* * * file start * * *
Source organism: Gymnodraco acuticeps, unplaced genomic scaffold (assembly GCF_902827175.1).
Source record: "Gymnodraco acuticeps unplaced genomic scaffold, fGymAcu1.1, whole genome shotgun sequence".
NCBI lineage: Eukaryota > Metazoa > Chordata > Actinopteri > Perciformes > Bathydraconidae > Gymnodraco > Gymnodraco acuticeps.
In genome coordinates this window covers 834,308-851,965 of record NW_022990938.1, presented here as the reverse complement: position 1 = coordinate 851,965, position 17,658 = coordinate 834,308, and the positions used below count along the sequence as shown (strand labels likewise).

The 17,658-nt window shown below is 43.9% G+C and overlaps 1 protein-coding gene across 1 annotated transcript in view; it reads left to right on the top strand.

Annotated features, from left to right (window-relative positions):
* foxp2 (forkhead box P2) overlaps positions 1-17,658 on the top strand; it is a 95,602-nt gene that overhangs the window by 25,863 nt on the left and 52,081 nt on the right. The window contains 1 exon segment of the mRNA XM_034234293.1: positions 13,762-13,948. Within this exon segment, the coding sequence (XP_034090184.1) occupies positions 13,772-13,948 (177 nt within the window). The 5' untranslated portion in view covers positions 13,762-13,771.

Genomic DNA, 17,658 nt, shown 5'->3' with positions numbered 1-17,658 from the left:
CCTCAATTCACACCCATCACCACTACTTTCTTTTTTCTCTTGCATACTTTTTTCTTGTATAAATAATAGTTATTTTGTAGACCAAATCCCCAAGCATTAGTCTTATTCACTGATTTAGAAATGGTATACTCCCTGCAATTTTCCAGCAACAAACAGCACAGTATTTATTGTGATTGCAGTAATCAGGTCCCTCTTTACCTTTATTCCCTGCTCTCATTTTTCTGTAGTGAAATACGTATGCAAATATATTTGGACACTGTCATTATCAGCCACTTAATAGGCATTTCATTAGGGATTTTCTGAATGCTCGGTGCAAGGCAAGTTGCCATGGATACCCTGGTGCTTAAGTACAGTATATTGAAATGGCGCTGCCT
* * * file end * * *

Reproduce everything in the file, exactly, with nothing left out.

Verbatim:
Source organism: Gymnodraco acuticeps, unplaced genomic scaffold (assembly GCF_902827175.1).
Source record: "Gymnodraco acuticeps unplaced genomic scaffold, fGymAcu1.1, whole genome shotgun sequence".
NCBI lineage: Eukaryota > Metazoa > Chordata > Actinopteri > Perciformes > Bathydraconidae > Gymnodraco > Gymnodraco acuticeps.
In genome coordinates this window covers 834,308-851,965 of record NW_022990938.1, presented here as the reverse complement: position 1 = coordinate 851,965, position 17,658 = coordinate 834,308, and the positions used below count along the sequence as shown (strand labels likewise).

The 17,658-nt window shown below is 43.9% G+C and overlaps 1 protein-coding gene across 1 annotated transcript in view; it reads left to right on the top strand.

Annotated features, from left to right (window-relative positions):
* foxp2 (forkhead box P2) overlaps positions 1-17,658 on the top strand; it is a 95,602-nt gene that overhangs the window by 25,863 nt on the left and 52,081 nt on the right. The window contains 1 exon segment of the mRNA XM_034234293.1: positions 13,762-13,948. Within this exon segment, the coding sequence (XP_034090184.1) occupies positions 13,772-13,948 (177 nt within the window). The 5' untranslated portion in view covers positions 13,762-13,771.

Genomic DNA, 17,658 nt, shown 5'->3' with positions numbered 1-17,658 from the left:
CCTCAATTCACACCCATCACCACTACTTTCTTTTTTCTCTTGCATACTTTTTTCTTGTATAAATAATAGTTATTTTGTAGACCAAATCCCCAAGCATTAGTCTTATTCACTGATTTAGAAATGGTATACTCCCTGCAATTTTCCAGCAACAAACAGCACAGTATTTATTGTGATTGCAGTAATCAGGTCCCTCTTTACCTTTATTCCCTGCTCTCATTTTTCTGTAGTGAAATACGTATGCAAATATATTTGGACACTGTCATTATCAGCCACTTAATAGGCATTTCATTAGGGATTTTCTGAATGCTCGGTGCAAGGCAAGTTGCCATGGATACCCTGGTGCTTAAGTACAGTATATTGAAATGGCGCTGCCT